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20 Years of Contributors

Volumes 1 (1976/77) - Volume 20 (1995-1996)

Part 1
Part 2
Part 3
Part 4
Part 5
A-B-C
D-E-F-G
H-J-K-L
M-O-P-R
S-V-W

 

Volume:

1

2

3

4

5

6

7

8

9

10

11

12

13

14

15

16

17

18

19

20

Dorsett to Gura
Helen Dorsett              
James (Jim) Dorsett  
Meghan Dorsett                                    
Don Dube                                        
Donald C. Eastin                                        
Joan Elliot                                        
Colin Farrer                                        
Marcy Fisher                                        
Christopher W. Futer                                        
Edward & Helen Gehrke                                        
John Gray                                    
Hillman R. Grosse                                      
Joseph J. Gura                                      

Helen Dorsett (NAME Academy of Honor; IGMA Crystal Award)

1920's French Provincial Chaise Lounge: 7:2 (46-52)
1920's Modern in Half-Inch Scale (4 Pieces): 11:4 (29-32)
1920's Unfinished Furniture: 13:3 (22-24)
1929 Artificial Christmas Tree: 8:1 (8-10)
A Sitting Room in Summer (Essay): 5:4 (4)
A Thoroughly Modern Tuxedo Sofa: 2:4 (26-31)
Accessories for an Early American Family Room (Model in a Minute): 3:3 (13-14)
Accessories Found and Made: (Part 1) 6:4 (51-52); (Part 2) 7:1 (27-28)
Arts & Crafts Bedroom Set (Mission Panel Bed, Bedside Stand, Chest of Drawers, and Princess Dresser): 14:1 (25-32)
Blond or Dark: Modern Classic: 4:4 (35-37)
The Broom and Dustpan (Model in a Minute): 13:2 (23-24)
Building Furniture with Commercial Turnings: Low Back Windsor Arm Chair: 8:2 (16-18)
Building the 1930 New England Shed: 9:2 (7-13)
Built-in Gardening Cabinets: 9:2 (14-17)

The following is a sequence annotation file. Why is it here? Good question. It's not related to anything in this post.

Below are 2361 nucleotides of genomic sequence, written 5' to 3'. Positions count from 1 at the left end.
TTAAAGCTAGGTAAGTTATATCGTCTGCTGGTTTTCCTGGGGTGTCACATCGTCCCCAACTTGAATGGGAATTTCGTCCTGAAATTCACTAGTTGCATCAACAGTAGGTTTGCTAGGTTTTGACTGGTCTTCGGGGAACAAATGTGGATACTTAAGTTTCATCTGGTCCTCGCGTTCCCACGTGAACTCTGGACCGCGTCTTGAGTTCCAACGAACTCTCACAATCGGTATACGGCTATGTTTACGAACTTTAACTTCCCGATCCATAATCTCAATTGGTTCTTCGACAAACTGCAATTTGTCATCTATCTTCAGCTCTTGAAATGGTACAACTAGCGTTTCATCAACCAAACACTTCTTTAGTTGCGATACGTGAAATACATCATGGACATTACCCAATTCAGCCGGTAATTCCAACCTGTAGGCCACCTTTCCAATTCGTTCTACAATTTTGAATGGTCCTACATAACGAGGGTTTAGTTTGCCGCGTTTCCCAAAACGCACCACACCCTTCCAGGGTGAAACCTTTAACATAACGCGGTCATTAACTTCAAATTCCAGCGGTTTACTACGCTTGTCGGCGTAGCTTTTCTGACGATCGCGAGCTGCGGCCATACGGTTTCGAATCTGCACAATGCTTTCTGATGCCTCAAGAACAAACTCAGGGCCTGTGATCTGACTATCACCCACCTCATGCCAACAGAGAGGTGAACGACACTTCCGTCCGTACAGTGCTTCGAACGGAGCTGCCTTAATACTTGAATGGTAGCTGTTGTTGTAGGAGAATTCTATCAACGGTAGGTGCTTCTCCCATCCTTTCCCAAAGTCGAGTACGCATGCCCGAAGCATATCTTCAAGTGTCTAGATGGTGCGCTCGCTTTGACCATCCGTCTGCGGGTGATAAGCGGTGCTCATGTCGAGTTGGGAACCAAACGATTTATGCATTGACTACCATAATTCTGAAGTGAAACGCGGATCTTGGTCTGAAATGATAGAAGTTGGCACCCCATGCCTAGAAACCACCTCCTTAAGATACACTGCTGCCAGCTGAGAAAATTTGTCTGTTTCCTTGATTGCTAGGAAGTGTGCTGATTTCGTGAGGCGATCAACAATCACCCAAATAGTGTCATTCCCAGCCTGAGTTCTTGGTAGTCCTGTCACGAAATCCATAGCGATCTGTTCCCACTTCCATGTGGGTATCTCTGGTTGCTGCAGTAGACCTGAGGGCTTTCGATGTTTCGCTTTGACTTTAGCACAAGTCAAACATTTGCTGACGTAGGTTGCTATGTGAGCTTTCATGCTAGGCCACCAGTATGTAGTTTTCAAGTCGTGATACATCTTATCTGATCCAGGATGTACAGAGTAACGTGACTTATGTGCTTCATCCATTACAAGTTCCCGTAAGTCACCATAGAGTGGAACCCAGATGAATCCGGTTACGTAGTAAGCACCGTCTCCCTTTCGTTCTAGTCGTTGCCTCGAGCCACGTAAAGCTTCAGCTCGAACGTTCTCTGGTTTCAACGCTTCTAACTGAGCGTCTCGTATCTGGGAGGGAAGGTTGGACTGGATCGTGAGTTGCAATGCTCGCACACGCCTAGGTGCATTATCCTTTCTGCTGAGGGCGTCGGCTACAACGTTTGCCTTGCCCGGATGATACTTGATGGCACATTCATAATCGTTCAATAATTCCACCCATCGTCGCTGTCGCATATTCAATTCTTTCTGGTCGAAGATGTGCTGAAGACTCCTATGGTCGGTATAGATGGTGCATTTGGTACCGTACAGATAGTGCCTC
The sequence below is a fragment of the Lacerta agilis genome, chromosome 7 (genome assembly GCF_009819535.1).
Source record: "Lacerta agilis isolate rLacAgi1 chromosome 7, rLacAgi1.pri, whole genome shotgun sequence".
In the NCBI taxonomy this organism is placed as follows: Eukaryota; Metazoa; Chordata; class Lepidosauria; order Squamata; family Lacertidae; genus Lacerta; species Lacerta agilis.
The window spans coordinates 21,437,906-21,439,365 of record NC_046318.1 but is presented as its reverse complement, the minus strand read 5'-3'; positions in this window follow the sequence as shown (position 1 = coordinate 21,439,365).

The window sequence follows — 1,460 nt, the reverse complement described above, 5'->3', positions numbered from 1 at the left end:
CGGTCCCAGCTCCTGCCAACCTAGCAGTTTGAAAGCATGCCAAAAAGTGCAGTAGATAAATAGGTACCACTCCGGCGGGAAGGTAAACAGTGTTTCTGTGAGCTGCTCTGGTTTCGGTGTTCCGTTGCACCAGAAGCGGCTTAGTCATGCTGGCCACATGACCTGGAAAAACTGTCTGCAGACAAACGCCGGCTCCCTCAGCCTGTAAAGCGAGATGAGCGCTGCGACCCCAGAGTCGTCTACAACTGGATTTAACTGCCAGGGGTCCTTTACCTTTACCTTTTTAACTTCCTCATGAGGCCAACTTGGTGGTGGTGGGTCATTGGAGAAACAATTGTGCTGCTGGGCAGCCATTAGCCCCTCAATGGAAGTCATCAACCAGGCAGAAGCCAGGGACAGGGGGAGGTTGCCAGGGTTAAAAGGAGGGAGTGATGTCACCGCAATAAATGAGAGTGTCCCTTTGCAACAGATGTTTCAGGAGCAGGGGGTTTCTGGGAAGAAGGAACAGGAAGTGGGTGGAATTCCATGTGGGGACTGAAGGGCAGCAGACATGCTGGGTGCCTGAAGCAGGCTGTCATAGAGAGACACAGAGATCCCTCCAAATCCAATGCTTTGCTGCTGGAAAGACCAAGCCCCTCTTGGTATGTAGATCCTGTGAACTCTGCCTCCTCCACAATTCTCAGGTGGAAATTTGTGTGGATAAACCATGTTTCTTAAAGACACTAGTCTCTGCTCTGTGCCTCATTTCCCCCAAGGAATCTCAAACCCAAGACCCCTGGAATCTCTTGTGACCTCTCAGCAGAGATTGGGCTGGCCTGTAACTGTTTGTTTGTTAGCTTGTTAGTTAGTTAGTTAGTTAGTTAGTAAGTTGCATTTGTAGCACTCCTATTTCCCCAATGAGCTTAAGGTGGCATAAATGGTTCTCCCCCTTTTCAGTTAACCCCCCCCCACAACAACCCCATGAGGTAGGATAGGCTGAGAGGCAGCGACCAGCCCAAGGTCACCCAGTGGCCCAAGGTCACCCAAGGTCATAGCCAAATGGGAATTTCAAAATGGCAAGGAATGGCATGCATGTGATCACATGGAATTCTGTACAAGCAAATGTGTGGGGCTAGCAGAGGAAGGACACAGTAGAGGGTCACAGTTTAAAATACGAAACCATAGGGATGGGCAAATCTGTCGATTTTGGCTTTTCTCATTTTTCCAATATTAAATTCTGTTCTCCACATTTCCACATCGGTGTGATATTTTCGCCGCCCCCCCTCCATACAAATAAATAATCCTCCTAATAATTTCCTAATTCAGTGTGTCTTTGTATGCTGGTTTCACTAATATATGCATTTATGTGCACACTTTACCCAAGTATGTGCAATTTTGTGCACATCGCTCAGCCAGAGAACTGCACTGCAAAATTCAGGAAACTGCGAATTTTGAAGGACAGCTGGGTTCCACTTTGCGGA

Caning: An Introduction to Hand-Woven Caning: 1:3 (35-38)
Caning: Contemporary Bamboo Headboard: 1:3 (42-45)
Caning: Late Empire Couch: 2:1 (55-59)
Caning: Victorian Factory Side Chair: 1:3 (39-41)
Changing Times: A 1930 American Kitchen: 9:1 (4-22)
A Child's Empire Rocker: 5:2 (9-11)
Child's Rocking Horse Chair: 11:4 (17-18)
Child-Size Vanity Dresser & Bench (c. 1929): 8:1 (6-8)
Chippendale Commode Chair: 5:3 (8-11)
Chippendale Federal Sofa (c. 1795-1805): 7:2 (26-28)
Chippendal Tea Kettle Stand (c. 1770): 14:1 (23-24)
Christmas on the G.I. Bill: 4:1(29-35)
A Combination Folding Bed: 4:4 (4-16)
A Connecticut High Chest of Drawers: 6:4 (9-12)
Contemporary Built-In Bookcase (1/2" scale): 11:1 (10-13)
The Cotswold Cottage: (Part 1) 10:4 (25-32); (Part 2) 11:1 (36-50); (Part 3) 10:2 (12-20)
Country Kitchen Cabinet (c. 1890), The Beginner's Workbench: 3:4 (46-51)
A Custom Kitchen in Record Time: 8:6 (4-11)
Cutting Dado & Rabbet Joints (Beginner's Workbench): 19:3 (5-11)
A Danish Modern Sideboard (Beginner's Workbench): 6:1 (15-17)
The Democrat Rocker (Empire Style, c. 1850-1860): 5:1 (28-31)
Detailing A Federal Period Row House (Part 1): TSC 2:4 (4-17) (Part 2 is listed as Planning a Kit-Bashed House in TSC 3:1)
A Doll's Folding Chair (c. 1900): 6:1 (18-20)
Dyeing with Natural Dyes: 1:4 (20-22)
Empire Clock: 4:2 (4-8)
Ethan Allen Arm Chair: 10:3 (21-28)
French Canadian Table & Armchair: 12:4 (14-17)
From Kit to Modern: Americana Chest: 1:2 (35-36)
From Country Store to Home: Accessories For an Early American Family Room (Model in a Minute): 3:3 (13-14)
From Kit Shell to Painted Lady: (Part 1) An Italianate Row House Front: 9:3 (7-13); (Part 2) Interior and Exterior Stairs: 9:4 (10-18); (Part 3) An Approach to Wiring and Interior Finish. 10:1 (34-37)
Furnishings for a Rustic Shed: 9:2 (18-22)
Half Inch Bed Step (c. 1810): 6:3 (25-26)
Half-Inch Overstuffed Furniture for Couch Potatoes: 12:3 (6-12)
Half-Inch Queen Anne Lowboy: 7:4 (50-51)
Half-Inch Windsor Side Chair: 7:1 (11-12)
The Hall Tree: A Riddle Wrapped in a Mystery: 3:1 (15-20)